Word of the Week

RÉ clearly denotes the moon when a late medieval astronomical text refers to ‘eclipsis an ré’ (an eclipse of the moon). But the word may be used for other heavenly bodies also, for the term SECHTARRÉ is used of the seven stars known as Ursa Major or the Great Bear. So far, the Irish name has been found in only two sources, including In Cath Catharda, an adaptation of Lucan’s account of the Roman civil war, which states that people who lived south of Mount Olympus did not feel the northerly wind and did not see the Great Bear (CCath. 3813).

View Entry »

16/12/2018
MUIRCHRECH

MUIRCHRECH seems to have been used in early Irish to indicate a certain distance out to sea. The word appears in references to how people who had committed crimes and children born of incest were placed in small boats a MUIRCHRECH out to sea and provided only with enough food for one night and a weapon to defend themselves. Should the prevailing wind and tide bring them to shore, they were accepted back into the community, living afterwards as individuals of low status. A MUIRCHRECH is often defined as the distance from which a white shield could be seen from the shore.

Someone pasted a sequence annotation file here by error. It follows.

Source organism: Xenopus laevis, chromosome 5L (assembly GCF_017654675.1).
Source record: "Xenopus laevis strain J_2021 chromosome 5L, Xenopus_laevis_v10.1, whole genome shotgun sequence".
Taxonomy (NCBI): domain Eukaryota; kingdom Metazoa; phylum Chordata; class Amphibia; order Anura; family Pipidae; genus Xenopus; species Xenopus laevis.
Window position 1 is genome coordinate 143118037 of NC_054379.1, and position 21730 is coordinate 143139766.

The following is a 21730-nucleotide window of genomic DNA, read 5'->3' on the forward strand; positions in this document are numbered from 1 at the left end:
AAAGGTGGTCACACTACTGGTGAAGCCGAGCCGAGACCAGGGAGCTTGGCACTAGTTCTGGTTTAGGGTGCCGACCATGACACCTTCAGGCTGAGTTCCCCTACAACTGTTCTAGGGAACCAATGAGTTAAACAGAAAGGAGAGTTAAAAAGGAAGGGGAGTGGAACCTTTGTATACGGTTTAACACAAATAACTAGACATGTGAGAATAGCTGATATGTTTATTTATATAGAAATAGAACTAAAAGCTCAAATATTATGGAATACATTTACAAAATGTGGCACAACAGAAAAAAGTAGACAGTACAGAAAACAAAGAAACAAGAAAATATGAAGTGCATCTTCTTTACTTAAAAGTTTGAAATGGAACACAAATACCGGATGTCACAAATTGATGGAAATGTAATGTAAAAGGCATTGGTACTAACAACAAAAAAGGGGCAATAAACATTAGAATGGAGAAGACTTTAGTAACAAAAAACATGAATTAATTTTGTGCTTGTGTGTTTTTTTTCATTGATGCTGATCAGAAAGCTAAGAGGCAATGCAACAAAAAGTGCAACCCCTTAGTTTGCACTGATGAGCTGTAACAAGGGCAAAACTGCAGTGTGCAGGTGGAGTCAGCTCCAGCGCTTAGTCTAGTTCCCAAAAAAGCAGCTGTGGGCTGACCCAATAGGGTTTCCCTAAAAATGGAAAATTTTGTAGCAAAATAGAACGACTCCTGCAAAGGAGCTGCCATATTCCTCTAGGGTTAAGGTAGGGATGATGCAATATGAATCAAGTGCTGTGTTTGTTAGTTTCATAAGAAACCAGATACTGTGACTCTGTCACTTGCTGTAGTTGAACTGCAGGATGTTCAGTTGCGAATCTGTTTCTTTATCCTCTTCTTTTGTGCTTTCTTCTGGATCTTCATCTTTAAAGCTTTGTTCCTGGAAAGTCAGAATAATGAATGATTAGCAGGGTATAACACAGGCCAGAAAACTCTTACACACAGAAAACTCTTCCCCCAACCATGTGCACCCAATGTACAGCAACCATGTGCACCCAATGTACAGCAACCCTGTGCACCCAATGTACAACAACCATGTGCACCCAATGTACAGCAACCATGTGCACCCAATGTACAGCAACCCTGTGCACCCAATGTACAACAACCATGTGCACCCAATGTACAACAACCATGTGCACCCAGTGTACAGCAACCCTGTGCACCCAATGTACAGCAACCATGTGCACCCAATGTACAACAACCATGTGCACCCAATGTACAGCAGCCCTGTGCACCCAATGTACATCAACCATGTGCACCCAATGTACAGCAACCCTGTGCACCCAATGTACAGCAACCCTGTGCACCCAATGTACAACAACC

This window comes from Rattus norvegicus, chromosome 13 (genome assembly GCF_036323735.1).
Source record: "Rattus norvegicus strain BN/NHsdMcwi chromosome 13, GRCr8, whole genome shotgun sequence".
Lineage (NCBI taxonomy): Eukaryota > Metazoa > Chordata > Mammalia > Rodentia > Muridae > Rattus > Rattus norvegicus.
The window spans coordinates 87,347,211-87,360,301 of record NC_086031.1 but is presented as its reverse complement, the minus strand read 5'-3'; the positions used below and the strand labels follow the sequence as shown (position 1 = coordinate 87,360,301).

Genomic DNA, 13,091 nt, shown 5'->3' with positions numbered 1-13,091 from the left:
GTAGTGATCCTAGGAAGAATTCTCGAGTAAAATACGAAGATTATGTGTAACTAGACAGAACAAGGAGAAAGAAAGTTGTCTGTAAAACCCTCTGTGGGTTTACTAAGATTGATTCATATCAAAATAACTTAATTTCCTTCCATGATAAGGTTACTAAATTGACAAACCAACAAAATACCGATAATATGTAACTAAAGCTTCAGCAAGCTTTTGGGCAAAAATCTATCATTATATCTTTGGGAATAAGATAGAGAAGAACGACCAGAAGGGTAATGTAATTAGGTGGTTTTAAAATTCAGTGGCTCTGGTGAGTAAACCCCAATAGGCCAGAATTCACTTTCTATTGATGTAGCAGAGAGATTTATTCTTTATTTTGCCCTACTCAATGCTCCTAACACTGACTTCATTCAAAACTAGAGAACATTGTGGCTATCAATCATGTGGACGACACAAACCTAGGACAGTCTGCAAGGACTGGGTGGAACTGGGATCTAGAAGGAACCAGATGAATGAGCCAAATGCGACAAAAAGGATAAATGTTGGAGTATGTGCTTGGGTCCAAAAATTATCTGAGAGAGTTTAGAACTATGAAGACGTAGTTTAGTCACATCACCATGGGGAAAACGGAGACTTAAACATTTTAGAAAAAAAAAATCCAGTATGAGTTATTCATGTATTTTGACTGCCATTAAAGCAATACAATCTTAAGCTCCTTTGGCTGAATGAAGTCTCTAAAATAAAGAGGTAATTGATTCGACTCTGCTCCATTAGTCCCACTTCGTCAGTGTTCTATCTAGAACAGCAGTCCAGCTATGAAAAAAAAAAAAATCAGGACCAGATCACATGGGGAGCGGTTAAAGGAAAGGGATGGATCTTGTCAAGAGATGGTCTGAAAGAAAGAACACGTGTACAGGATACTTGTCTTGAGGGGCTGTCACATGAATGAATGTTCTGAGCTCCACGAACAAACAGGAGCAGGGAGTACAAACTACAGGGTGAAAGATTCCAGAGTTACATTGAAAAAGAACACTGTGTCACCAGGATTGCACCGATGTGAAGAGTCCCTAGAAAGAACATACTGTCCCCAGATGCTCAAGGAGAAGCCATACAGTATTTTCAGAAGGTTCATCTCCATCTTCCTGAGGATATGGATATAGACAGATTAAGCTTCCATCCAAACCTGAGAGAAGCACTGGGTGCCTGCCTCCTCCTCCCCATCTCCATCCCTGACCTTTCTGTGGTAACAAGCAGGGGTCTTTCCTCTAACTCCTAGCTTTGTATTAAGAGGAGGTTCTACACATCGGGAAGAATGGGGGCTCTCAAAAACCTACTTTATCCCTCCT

View Entry »

30/11/2018
SLIGE

SLIGE is the medieval Irish word that gave us Modern Irish SLÍ ‘a road’. The original sense of SLIGE, however, was ‘cutting down’ or ‘clearing’, and the early term was often used with reference to slaughtering people. From uses associated with felling trees and clearing land, the term came to be applied to ‘something that is cleared or cut-out’ and hence to ‘a road, a path’!

View Entry »

18/11/2018
ADAIG

ADAIG was the usual word for ‘night’ in early Irish. The standard Modern Irish and Scottish Gaelic terms (OÍCHE and OIDHCHE respectively) actually arise from older AIDCHE, which could stand alone to mean specifically ‘in the night’. In Medieval Europe sunset was regard as the time when one day ended and another began. Thus, although LÚAN meant 'Monday' in the early language, ADAIG LÚAIN often corresponded to what we would now refer to as ‘Sunday night’!

View Entry »

09/11/2018
Ó

Ó is rather unusual in that it is a single-letter noun. Although entirely replaced by CLUAS in Modern Irish, Ó seems to have been a normal word for ‘ear’ in early Irish, when CLÚAS meant 'ear' and also ‘hearing’. The compound ÓDHERG ‘red-eared’ occurs frequently in medieval Irish literature, particularly with reference to white cows with red ears which were associated with the Otherworld. Today, it is generally accepted that these were inspired by real-life breeds, probably the ancestors of British White Cattle.